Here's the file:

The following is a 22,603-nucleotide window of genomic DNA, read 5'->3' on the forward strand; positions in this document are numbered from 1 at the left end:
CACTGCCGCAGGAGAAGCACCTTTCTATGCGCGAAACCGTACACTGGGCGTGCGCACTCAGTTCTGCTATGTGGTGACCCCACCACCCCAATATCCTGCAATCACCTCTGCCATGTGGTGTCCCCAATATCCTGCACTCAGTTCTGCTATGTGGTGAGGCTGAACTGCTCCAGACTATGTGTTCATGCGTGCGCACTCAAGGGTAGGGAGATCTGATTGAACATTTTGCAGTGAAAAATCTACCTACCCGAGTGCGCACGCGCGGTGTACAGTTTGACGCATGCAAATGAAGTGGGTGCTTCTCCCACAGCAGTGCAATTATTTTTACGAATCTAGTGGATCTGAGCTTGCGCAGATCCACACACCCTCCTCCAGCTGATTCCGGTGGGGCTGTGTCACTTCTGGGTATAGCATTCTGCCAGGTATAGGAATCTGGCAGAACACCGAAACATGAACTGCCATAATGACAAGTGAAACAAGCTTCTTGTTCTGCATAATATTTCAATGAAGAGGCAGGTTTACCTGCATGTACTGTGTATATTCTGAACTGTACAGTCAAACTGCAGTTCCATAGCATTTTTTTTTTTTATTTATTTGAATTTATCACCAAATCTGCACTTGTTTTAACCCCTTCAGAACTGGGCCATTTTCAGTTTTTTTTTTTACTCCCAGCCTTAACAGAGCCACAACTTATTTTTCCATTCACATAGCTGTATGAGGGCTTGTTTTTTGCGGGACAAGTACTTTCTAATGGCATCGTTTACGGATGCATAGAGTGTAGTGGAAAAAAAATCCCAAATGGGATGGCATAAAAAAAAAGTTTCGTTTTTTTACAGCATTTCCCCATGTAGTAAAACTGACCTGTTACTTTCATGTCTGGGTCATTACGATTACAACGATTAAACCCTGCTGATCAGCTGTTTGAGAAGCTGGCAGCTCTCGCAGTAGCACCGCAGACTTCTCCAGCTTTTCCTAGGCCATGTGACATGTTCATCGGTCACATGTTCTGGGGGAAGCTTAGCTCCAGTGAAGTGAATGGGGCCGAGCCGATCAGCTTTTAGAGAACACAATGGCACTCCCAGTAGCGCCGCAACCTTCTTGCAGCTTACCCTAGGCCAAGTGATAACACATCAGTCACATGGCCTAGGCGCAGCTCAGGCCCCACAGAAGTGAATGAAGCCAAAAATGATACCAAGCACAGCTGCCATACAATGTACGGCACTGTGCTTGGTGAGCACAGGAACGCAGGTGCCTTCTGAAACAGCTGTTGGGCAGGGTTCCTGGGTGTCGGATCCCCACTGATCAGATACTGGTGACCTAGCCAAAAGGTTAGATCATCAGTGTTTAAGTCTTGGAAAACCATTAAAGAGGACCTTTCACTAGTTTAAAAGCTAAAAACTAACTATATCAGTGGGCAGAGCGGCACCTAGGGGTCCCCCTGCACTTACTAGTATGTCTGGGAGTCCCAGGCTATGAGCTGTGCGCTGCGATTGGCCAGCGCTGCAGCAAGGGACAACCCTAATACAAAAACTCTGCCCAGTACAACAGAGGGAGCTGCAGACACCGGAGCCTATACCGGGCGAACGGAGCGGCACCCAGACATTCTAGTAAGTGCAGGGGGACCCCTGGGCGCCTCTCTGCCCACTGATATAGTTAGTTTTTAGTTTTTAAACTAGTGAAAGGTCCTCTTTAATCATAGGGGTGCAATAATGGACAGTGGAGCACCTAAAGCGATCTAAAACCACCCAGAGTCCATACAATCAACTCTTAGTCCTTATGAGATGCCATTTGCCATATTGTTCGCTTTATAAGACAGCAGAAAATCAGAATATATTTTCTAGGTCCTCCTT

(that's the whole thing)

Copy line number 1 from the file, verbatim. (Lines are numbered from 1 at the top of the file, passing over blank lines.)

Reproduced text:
The following is a 22,603-nucleotide window of genomic DNA, read 5'->3' on the forward strand; positions in this document are numbered from 1 at the left end: